“I was gifted the opportunity to work with an unbelievably understanding, patient and dedicated faculty member, Dr. Emily Smith, professor of epidemiology and global health,” Ramirez said. “She helped me uncover what was always within myself: my light, my passion, my vision and most of all, my voice. Since I will be continuing my education at Baylor, I will be able to conduct research with Dr. Smith and many other impactful faculty members.”

The program, named for the late NASA astronaut and laser physicist Dr. Ronald E. McNair, supports 25 students each year through a Department of Education-funded grant. As the graduating Scholars look forward to continuing their academic studies, a new cohort is preparing to dive into research with their faculty mentors.

“We’ve had a very exciting year, and we are thrilled to be closing it out with such an accomplished and academically gifted group of students. Being able to watch these students grow and find the right path for them has been incredible. I know that they will continue doing amazing things,” Fernandez said. “The McNair Scholars Program is looking forward the next group of brilliant Baylor students.”

New McNair Scholars Announced

The 2020-2021 cohort of McNair Scholars and their faculty mentors:

  • Victoria Anozie, junior psychology major, faculty mentor: JoAnn Tsang, Ph.D., psychology and neuroscience.
  • Triniti Armstrong, senior mechanical engineering major, faculty mentor: Michael Korpi, Ph.D., film and digital media.
  • Vincent Bozinov, senior neuroscience major, faculty mentor: Michael Scullin, Ph.D., psychology and neuroscience.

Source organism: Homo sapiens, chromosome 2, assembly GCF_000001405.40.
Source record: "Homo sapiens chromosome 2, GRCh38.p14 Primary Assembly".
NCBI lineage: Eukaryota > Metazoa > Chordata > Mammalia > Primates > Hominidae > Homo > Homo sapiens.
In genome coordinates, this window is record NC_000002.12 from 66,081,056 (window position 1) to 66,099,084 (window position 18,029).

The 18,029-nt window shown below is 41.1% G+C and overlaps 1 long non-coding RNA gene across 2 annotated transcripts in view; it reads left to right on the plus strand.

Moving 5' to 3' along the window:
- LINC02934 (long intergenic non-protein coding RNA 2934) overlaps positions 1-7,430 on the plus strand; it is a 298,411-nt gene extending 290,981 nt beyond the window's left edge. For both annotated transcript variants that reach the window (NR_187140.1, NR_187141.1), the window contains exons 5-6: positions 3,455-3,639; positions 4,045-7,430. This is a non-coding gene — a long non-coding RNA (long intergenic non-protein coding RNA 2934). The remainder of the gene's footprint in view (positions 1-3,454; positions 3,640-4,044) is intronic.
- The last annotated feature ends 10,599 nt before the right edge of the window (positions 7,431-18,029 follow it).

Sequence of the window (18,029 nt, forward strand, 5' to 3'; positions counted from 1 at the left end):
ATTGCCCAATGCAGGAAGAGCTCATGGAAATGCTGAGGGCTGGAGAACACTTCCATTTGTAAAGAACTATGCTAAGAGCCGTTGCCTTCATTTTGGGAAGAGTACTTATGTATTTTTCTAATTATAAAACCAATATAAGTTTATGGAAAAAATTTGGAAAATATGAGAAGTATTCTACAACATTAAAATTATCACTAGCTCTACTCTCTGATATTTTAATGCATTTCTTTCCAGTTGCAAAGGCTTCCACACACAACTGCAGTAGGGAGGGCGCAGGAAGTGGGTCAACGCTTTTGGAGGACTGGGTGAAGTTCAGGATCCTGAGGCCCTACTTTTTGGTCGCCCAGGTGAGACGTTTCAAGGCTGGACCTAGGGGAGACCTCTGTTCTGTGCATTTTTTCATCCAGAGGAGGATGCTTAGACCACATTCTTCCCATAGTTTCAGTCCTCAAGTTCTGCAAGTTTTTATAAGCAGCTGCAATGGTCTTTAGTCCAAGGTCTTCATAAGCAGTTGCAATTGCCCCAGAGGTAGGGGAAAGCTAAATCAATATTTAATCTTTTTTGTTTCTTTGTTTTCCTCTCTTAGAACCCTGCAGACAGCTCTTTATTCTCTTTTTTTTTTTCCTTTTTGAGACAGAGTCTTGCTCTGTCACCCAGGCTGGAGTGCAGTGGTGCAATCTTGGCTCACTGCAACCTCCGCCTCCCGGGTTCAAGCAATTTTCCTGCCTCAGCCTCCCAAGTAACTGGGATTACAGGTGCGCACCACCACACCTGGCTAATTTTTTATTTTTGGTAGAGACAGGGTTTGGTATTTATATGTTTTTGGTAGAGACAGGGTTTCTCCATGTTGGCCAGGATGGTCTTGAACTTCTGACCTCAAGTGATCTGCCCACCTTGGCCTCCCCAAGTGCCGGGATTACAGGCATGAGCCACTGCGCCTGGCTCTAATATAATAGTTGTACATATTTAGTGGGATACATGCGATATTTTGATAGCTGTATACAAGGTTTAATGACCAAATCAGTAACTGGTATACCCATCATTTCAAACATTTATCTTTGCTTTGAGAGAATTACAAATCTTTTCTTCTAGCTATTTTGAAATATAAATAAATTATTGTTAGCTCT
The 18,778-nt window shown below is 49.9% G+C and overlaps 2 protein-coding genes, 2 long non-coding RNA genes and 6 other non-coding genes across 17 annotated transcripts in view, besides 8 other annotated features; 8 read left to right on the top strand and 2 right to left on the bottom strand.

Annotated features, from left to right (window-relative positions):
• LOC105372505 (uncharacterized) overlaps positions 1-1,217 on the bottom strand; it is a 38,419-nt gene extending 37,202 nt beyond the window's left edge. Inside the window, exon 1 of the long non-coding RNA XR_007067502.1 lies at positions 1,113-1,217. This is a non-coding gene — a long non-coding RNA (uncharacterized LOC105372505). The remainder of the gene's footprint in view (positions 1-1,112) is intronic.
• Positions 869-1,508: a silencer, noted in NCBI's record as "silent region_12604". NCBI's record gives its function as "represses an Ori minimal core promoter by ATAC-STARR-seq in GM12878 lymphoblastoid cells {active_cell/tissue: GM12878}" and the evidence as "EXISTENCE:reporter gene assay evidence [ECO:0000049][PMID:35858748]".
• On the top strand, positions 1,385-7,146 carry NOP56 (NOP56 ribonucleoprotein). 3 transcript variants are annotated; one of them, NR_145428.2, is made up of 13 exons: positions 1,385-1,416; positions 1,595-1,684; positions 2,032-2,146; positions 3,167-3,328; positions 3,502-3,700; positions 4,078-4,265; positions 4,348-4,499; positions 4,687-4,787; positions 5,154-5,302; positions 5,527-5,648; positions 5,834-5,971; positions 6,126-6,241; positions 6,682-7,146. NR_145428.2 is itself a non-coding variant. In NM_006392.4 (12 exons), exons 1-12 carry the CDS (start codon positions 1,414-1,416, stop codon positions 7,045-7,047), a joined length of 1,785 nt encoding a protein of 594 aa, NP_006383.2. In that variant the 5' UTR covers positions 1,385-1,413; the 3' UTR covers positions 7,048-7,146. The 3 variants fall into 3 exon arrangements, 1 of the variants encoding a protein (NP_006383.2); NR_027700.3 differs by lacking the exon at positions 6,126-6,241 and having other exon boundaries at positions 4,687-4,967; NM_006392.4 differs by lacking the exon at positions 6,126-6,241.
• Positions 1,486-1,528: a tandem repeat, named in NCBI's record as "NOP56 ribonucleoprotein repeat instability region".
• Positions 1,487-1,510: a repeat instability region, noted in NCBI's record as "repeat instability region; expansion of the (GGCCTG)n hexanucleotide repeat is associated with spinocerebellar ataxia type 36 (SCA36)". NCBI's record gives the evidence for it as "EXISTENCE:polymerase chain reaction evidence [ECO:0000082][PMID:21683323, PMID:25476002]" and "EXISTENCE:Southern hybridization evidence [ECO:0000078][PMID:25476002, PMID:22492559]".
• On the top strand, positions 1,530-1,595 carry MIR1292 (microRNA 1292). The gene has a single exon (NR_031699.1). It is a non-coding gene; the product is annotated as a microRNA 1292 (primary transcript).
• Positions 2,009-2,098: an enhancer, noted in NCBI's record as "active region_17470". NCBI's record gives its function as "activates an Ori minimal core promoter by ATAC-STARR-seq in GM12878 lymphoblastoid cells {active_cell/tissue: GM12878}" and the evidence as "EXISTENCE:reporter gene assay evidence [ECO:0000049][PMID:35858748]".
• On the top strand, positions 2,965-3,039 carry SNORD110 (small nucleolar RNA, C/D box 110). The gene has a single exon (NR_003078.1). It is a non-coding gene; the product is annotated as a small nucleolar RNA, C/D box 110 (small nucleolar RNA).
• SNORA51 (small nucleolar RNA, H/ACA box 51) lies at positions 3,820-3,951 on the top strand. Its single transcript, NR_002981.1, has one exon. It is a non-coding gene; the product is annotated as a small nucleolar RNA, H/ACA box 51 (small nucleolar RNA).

• Ryley Bruggeman, sophomore anthropology major, faculty mentor: Kelli Barr, Ph.D., biology.
  • Erin Cleary, senior health, kinesiology and leisure studies major, faculty mentor: Jason Paltzer, Ph.D., public health.
  • Nathan Cumberbatch, senior neuroscience major, faculty mentor: Michael Scullin., Ph.D., psychology and neuroscience.
  • Princess Dang, sophomore political science major, faculty mentor not yet selected.
  • Jennifer De La Fuente, senior Latin American studies major, faculty mentor: Victor J. Hinojosa, Ph.D., Baylor Honors College.
  • Carla-Cristina Edwards, senior biology major, faculty mentor: Jason Pitts, Ph.D., biology.
  • Gabriela Fierro, senior environmental science, faculty mentor: Brian Thomas, electrical and computer engineering.
  • Tierra Foley, junior engineering major, faculty mentor: Keith E. Schubert, Ph.D., electrical and computer engineering.
  • Kaylee Hogness, junior anthropology major, faculty mentor: Davide Zori, Ph.D., Baylor Interdisciplinary Core.
  • Melissa Leon Norena, junior biology major, faculty mentor: Jason Pitts, Ph.D., biology.
  • Andrew Lindbloom, junior anthropology major, faculty mentor: Alan Schultz, Ph.D., anthropology.
  • Sophia Lopez, junior biology major, faculty mentor: Bessie Kebaara, Ph.D., biology.
  • Ethan Reyes, junior math major, faculty mentor: Robert Kirby, Ph.D., mathematics.
  • Alexis Simmons, junior physics and math major, faculty mentor: Jeffrey Olafsen, Ph.D., physics.
  • Batool Unar Syed, junior biology major, faculty mentor: Jason Pitts, Ph.D., biology.


Baylor University is a private Christian University and a nationally ranked research institution. The University provides a vibrant campus community for more than 18,000 students by blending interdisciplinary research with an international reputation for educational excellence and a faculty commitment to teaching and scholarship. Chartered in 1845 by the Republic of Texas through the efforts of Baptist pioneers, Baylor is the oldest continually operating University in Texas. Located in Waco, Baylor welcomes students from all 50 states and more than 90 countries to study a broad range of degrees among its 12 nationally recognized academic divisions.